Suntan lotion (you’ll still get a nice red, wind-whipped face temporarily)
Helmet (optional, not really needed on bunny slopes)
= 21 articles of calorie-burning fodder
Back to Tim, Mammoth Mountain ski instructor extraordinaire. Tim would take the time to answer all of our questions, and re-explain anything, go into depth if required, and kept a sharp eye on all of us as we teetered down the hill. He would give us tips and ask if we were feeling confident. Of course we were! We had Tim! And more padding than a high school dance. All of the steps in ski school are well-planned baby steps. We had about 6 people in our group, including a teenager and her grandmother. Half of us had never even seen a real ski before, except on The Ski Channel (check out our current line up).
By the end of your lesson, 3pm, you know how to ski. Not only do you know how to do something that is basically humanly impossible, which transforms you into a super-human, You are the Sleek Speeding Snowbird from the very crest of Mount Mammoth! You are also Officially Hooked.
Outside under the wide sky, whether ‘blue bird’ (cloudless) or filled with white falling flakes, the soft sounds of the snow will bring you a peaceful feeling. There is a reason many pro skiers are also environmentalists; it’s beautiful out there in nature! If you’ve ever hiked or baked on a beach, you know the wonderful perspective that comes with a vast open space. There is a sense of freedom as you glide down a slope, the Earth wants you to thrill as you rush along, (not too fast). The sensation of pushing snow as you turn (not elegantly), you start to understand your movements and your skis obey taking you to the left, traversing the wide path comfortably. It’s not just a rush, it’s addictive!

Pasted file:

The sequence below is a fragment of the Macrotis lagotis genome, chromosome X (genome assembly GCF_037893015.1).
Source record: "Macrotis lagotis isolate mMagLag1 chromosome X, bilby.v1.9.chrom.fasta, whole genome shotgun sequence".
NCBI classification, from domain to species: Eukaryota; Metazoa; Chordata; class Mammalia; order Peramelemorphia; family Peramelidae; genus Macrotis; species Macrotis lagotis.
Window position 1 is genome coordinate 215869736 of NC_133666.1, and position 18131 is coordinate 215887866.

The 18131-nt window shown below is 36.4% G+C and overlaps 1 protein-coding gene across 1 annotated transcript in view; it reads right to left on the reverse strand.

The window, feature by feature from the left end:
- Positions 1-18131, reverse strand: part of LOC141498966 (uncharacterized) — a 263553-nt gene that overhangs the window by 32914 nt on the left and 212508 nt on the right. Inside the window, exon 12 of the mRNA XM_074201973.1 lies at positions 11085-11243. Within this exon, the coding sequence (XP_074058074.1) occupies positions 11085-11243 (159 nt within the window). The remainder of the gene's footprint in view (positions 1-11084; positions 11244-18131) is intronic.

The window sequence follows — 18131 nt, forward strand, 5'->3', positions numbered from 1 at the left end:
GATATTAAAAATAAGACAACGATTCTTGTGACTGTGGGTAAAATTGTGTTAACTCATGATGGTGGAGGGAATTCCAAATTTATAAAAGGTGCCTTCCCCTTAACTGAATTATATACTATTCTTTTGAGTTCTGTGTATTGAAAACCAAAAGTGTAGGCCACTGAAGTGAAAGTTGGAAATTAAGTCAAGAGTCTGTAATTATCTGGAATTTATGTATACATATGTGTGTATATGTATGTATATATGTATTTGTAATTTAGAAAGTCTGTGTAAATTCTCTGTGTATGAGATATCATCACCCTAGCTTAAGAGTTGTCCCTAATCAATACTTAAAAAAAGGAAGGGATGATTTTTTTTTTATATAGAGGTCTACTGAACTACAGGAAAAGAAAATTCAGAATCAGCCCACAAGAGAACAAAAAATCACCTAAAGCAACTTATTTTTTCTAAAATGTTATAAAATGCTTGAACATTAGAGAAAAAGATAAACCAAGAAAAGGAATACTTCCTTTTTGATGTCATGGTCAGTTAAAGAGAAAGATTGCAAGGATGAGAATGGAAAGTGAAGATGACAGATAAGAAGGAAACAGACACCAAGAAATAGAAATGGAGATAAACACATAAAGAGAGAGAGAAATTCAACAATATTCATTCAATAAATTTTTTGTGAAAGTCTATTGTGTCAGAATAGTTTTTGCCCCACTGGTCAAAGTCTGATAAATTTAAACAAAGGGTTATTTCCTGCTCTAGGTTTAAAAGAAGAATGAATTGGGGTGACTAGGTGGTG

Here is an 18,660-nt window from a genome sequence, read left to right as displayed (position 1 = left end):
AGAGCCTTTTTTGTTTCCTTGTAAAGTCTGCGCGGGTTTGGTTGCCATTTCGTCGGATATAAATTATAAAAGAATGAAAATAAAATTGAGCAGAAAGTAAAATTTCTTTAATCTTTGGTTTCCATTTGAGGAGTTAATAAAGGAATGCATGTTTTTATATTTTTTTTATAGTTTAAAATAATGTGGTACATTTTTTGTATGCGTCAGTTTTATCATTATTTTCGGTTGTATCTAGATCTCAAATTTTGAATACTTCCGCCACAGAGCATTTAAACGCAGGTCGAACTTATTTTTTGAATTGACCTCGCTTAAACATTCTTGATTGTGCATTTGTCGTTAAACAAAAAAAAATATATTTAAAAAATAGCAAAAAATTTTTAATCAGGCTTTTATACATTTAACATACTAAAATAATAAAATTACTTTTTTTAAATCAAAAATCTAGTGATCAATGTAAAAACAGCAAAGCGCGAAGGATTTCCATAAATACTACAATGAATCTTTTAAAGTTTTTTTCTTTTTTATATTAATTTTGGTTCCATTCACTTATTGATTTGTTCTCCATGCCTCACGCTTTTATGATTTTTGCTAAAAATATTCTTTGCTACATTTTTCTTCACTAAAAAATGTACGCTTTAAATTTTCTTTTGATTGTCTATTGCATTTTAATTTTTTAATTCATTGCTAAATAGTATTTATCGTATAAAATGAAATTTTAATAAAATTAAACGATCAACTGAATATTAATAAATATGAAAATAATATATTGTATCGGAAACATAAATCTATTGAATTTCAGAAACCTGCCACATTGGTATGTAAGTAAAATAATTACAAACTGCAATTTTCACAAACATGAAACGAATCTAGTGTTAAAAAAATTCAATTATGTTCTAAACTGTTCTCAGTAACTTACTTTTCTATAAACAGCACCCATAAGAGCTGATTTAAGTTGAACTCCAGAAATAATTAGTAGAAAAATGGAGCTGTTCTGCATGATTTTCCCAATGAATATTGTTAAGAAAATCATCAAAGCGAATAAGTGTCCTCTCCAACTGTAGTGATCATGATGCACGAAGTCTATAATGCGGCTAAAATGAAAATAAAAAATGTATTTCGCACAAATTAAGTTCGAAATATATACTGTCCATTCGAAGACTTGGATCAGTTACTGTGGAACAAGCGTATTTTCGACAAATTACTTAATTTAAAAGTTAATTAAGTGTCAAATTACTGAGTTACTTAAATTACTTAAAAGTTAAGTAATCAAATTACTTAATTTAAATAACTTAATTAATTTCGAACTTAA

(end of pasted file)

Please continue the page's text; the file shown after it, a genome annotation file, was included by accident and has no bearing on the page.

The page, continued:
Shuan White knows the feeling.
Skiing is by far and away one of the funnest things you can do on the planet. Unless you are one of those people who can’t throw a ball, is afraid of skipping, or had a catastrophic ice-skating accident as a child you just can’t let go of, try it. You’ll love it. It’s good for the soul to switch it up once in a while. And if that isn’t enough, when it’s all said and done – you’ve burned hundreds if not thousands of calories, had a full body workout without realizing it, and you can eat a huge dessert at dinner and likely still be thinner tomorrow.
Nachos from the Mammoth Mountain Inn.
Check out what you should eat on the slopes.
Check out 9 resorts open this spring.